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After turning losses for eight consecutive quarters, Pakistan Suzuki (PSX: PSMC) is back in profits since the past two quarters as volumes have finally started to show strength. The company was in dire straits after struggling to sustain volumes for its new variant Alto as well Wagon-R and Cultus through CY19 and CY20. Economic slowdown together with higher interest rates suppressed demand for the entire industry, though the recovery for peer OEMs has been fairly swifter.

In 1QCY21, the company recorded double the revenue as last year in line with the doubling of volumetric sales. The company’s analyst briefing gives more insight—while nearly all segments under PSMC recorded growth, the CBU import segment showed a decline of 80 percent in year-on-year sales. Margins improved during the quarter as costs did not increase in proportion to revenues even though the company is facing higher freight charges due to shipping and supply-chain challenges.

Currency appreciation may have made CKD kits cheaper. Estimated cost per unit sold has fallen by 4 percent in 1QCY21, though the measure might not be exact as motorcycle sales (up 41%) are not included.

Demand has improved on the back of lower borrowing costs, and may even have offset some of the effects of higher prices that have seen succeeding inclines over the past two years. According to the company’s briefing auto finance constituted 40 percent of total sales during CY20 against 30-35 percent in CY19. It is safe to assume this trend has continued in the outgoing quarter as interest rates have stayed put.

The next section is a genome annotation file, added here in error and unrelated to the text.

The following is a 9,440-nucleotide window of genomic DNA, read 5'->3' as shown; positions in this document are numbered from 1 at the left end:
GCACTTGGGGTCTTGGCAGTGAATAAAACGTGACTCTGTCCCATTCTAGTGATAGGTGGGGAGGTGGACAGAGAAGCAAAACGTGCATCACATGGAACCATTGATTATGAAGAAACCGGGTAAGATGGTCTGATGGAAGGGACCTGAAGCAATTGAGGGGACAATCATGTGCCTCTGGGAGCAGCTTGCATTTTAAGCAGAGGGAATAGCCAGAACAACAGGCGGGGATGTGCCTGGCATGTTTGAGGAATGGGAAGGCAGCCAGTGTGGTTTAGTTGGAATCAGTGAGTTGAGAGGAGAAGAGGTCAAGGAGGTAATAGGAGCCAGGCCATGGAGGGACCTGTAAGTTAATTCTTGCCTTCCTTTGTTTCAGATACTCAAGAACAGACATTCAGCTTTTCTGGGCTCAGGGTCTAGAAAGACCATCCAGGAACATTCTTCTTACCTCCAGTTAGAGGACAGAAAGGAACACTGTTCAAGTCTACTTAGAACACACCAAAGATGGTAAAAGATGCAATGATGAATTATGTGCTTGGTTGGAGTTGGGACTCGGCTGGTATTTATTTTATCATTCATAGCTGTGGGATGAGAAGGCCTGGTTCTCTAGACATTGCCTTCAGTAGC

The company has kept overheads at 4-5 percent of revenues which is standard and actually saw a reduction in finance costs to 0.7 percent in 1QCY21 against 6 percent this period last year which shored up the bottom-line. A major contributor to the profit is other income component which was 56 percent of before-tax profits.

With used car imports not picking up due to changes in policy, favorable currency and cheaper financing available for customers, Suzuki is on its way to a solid recovery. One threat remains the supply-chain challenges and the shortage of semi-conductors in the global market which is used in automobile manufacturing. However, it seems Suzuki has remained insulated from that. As long as global supply chain remain disrupted though, higher freight on imports will prevail which may cause margins squeeze.